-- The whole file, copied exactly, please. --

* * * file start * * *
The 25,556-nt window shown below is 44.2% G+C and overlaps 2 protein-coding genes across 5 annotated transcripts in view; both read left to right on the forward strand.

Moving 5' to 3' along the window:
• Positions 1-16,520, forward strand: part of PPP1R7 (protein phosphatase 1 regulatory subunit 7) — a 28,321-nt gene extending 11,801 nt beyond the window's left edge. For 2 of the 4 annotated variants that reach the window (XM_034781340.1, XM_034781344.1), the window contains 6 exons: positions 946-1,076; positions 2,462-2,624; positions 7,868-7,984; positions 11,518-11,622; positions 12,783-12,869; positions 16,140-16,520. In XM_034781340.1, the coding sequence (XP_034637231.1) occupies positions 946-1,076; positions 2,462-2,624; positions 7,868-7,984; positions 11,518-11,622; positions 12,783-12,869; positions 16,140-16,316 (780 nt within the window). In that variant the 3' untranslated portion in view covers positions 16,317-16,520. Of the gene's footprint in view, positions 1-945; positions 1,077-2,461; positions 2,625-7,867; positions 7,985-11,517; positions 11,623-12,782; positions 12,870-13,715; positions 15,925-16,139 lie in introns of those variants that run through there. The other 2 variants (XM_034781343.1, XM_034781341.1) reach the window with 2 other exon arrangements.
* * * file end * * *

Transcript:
The 25,556-nt window shown below is 44.2% G+C and overlaps 2 protein-coding genes across 5 annotated transcripts in view; both read left to right on the forward strand.

Moving 5' to 3' along the window:
• Positions 1-16,520, forward strand: part of PPP1R7 (protein phosphatase 1 regulatory subunit 7) — a 28,321-nt gene extending 11,801 nt beyond the window's left edge. For 2 of the 4 annotated variants that reach the window (XM_034781340.1, XM_034781344.1), the window contains 6 exons: positions 946-1,076; positions 2,462-2,624; positions 7,868-7,984; positions 11,518-11,622; positions 12,783-12,869; positions 16,140-16,520. In XM_034781340.1, the coding sequence (XP_034637231.1) occupies positions 946-1,076; positions 2,462-2,624; positions 7,868-7,984; positions 11,518-11,622; positions 12,783-12,869; positions 16,140-16,316 (780 nt within the window). In that variant the 3' untranslated portion in view covers positions 16,317-16,520. Of the gene's footprint in view, positions 1-945; positions 1,077-2,461; positions 2,625-7,867; positions 7,985-11,517; positions 11,623-12,782; positions 12,870-13,715; positions 15,925-16,139 lie in introns of those variants that run through there. The other 2 variants (XM_034781343.1, XM_034781341.1) reach the window with 2 other exon arrangements.